For health care industry clients involved in litigation, discovery is often the most protracted and expensive phase of a lawsuit. Discovery enables each party to request documents and other information from other parties in the case, as well as from people who are not parties but who have relevant information.
A December 2015 change to the Federal Rules of Civil Procedure portended potentially major shifts in the way discovery in federal lawsuits is conducted. New Rule 26(b) required that all case discovery be “proportional to the needs of the case.”
Proportionality, of course, is in the eye of the beholder. The amendment left uncertain how to define what is proportional in any particular case. Yet, in the months since it took effect, new Rule 26(b) has proven useful in cutting down the time, effort, and cost involved in meeting the legal obligation to produce information in a civil lawsuit:
- Citing new Rule 26(b), courts have not hesitated to limit or reject requests based on whether the scope of the results would be proportional to the issues in the case. See Gilead Sciences, Inc. v. Merck & Co., Inc. (N.D. Cal. Jan. 13, 2016).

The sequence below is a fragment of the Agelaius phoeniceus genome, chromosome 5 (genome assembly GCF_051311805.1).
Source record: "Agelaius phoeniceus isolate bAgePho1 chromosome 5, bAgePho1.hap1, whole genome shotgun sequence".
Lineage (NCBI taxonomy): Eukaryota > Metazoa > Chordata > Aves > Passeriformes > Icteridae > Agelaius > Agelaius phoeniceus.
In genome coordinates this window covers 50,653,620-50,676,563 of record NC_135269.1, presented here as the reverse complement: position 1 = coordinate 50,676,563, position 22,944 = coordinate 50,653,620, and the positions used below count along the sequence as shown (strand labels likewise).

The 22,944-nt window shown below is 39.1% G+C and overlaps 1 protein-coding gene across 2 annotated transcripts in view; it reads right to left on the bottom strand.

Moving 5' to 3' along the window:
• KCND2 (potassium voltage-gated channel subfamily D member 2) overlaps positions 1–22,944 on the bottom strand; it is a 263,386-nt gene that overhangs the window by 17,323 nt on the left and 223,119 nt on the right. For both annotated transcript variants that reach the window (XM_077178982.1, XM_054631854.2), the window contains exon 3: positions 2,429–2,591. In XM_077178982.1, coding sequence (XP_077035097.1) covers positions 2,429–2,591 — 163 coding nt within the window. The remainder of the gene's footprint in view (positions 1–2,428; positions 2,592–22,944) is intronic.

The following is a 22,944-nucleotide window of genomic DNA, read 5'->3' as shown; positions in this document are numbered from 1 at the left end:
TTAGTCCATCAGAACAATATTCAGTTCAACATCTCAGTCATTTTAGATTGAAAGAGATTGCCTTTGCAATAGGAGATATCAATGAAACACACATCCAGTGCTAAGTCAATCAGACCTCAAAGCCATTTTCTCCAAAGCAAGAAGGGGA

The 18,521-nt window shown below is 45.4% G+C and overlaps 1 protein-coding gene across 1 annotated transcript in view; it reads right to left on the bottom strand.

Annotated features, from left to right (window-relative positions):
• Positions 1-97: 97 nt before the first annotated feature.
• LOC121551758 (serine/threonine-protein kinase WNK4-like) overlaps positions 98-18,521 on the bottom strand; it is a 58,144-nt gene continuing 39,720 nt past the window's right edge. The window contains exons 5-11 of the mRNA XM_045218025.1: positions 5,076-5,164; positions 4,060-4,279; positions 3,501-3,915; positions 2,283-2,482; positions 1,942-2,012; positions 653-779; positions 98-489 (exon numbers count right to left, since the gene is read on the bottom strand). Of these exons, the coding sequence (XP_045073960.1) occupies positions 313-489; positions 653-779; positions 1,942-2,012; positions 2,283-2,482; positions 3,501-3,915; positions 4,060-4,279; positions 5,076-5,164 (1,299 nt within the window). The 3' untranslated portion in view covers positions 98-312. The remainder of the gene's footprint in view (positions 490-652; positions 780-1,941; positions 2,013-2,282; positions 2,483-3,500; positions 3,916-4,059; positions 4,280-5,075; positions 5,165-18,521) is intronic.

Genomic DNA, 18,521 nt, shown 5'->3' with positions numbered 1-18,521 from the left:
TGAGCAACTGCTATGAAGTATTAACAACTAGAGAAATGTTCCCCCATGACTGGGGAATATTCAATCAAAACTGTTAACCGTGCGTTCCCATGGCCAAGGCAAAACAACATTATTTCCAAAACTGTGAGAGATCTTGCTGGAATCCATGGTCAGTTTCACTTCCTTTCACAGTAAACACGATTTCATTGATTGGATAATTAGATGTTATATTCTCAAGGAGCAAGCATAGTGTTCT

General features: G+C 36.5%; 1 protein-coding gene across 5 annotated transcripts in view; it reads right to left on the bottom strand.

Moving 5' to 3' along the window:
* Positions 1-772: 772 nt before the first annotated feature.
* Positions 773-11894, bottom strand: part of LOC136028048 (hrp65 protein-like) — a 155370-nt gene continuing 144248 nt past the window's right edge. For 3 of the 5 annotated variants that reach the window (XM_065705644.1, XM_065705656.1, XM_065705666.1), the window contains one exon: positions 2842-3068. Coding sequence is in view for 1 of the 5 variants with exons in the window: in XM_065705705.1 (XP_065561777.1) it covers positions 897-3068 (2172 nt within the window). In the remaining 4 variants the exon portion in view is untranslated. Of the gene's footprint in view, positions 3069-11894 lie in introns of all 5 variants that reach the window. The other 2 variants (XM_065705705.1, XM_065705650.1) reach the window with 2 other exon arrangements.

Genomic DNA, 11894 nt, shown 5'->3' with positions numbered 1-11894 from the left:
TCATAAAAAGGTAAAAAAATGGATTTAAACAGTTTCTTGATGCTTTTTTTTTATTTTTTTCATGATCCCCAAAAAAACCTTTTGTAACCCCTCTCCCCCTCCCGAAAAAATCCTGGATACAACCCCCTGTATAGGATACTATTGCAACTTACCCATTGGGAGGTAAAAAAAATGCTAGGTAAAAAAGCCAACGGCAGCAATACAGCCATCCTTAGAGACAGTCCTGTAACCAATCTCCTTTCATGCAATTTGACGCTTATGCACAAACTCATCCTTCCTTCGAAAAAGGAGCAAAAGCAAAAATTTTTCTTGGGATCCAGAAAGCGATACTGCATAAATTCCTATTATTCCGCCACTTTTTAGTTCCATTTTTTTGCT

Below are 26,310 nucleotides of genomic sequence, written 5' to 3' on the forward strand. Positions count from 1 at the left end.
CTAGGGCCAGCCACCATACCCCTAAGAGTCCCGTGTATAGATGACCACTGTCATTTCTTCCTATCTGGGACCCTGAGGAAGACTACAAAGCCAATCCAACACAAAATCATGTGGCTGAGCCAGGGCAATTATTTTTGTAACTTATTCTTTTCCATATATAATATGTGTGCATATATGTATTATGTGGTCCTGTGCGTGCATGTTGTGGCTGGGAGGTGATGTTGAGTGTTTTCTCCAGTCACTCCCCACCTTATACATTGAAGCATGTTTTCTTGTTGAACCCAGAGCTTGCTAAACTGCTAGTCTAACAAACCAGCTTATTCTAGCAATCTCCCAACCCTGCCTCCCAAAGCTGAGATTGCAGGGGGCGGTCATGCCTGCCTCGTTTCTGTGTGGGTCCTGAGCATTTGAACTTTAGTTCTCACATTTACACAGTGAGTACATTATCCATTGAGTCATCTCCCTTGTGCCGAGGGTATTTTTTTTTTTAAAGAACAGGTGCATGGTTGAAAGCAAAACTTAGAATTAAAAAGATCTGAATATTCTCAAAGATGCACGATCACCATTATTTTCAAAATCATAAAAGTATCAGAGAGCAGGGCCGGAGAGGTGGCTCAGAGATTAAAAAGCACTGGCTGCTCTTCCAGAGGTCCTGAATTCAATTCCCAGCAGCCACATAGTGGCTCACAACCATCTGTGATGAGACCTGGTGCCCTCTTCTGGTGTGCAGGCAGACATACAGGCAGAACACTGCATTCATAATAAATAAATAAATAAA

- For example, in a product liability case against a pharmaceutical company, the judge rejected as disproportional a number of the plaintiff’s discovery requests based on the “volume of reports” the requests would return, “the amount of irrelevant information likely to be included,” and the number of employees of the pharmaceutical company “who would have to be questioned.” Vallejo v. Amgen, Inc. (D. Neb. May 20, 2016).
- The amendment has forced attorneys making discovery requests to be wary that a court could deem them disproportional. Attorneys cannot as easily request massive haystacks merely because they may contain one or two relevant needles.
- The proportionality requirement can be particularly helpful to a client who is not a party in a lawsuit, but who receives a subpoena for information to be used in the lawsuit. The requirement adds to the argument that the client, who otherwise has no involvement in the case, should not be burdened any more than absolutely necessary.
In just a few months, new Rule 26(b) has already made discovery in health care lawsuits at least somewhat more efficient. That’s good news for health care clients—and good news for their case budgets.